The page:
In re Gadlin, No. S254599 (Cal. 2020)
Nature of Case: Respondent had been convicted of two prior felony offenses that required registration as a sex offender, and was serving time for a non-violent felony offense. Because of his prior convictions, he received a 35-to-life sentence under California’s “Three Strikes” law.
Subsequently, California voters approved a state constitutional amendment expanding parole eligibility to people who were convicted of non-violent offenses. The California Department of Correction and Rehabilitation (CDCR) promulgated regulations implementing this amendment, but excluded people convicted of sex offenses or required to register — such as Respondent. Respondent brought a Habeas Corpus petition which the trial court denied, but the Court of Appeal granted. The State sought review from the California Supreme Court.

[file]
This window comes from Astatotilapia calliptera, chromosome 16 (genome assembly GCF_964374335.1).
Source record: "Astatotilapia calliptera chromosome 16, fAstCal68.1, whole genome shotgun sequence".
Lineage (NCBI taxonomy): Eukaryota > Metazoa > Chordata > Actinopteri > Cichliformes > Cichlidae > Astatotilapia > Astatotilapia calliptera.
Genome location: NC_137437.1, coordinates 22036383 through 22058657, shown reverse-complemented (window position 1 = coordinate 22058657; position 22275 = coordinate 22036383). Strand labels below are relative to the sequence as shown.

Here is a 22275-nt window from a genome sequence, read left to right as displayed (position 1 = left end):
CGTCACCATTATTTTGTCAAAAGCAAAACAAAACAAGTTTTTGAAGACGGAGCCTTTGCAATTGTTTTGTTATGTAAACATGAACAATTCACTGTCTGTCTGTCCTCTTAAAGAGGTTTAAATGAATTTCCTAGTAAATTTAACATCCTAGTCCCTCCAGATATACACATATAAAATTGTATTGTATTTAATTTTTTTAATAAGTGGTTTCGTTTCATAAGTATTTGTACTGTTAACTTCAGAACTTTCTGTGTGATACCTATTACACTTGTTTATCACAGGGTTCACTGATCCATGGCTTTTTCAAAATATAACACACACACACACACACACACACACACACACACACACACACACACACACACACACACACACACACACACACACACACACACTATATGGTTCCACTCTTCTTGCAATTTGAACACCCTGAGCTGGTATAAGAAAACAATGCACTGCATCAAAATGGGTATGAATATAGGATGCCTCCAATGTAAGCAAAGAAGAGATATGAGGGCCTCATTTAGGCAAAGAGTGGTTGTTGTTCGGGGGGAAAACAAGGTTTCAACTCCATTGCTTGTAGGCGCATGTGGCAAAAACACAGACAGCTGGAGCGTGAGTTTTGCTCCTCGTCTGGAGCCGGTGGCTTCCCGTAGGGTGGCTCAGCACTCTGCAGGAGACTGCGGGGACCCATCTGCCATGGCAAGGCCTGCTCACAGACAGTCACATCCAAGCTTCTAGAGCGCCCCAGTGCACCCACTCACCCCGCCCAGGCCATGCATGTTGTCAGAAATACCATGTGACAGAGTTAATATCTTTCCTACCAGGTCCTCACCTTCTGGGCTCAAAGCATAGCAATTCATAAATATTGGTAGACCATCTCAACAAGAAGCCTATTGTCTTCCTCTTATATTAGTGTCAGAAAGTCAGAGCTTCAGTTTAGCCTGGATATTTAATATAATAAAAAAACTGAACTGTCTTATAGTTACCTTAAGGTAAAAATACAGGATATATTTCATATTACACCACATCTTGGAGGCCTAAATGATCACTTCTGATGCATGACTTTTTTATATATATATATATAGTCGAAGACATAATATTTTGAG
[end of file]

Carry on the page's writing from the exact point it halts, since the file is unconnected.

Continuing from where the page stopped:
Holding: The California Supreme Court affirmed the decision of the Court of Appeal, finding that the CDCR had improperly excluded the Respondent from parole consideration in line with the text of the constitutional amendment and CDCR’s own internal regulations.
- California Supreme Court Opinion
- State’s Opening Brief
- Answering Brief
- State’s Reply Brief
- Respondent’s Supplemental Brief
- State’s Supplemental Brief Scholars’ Amicus Brief
- Supplemental Amicus Brief — Scholars
News and Related Materials
- San Francisco Chronicle — Non-forcible sex-crimes offenders are eligible for early parole, California Supreme Court rules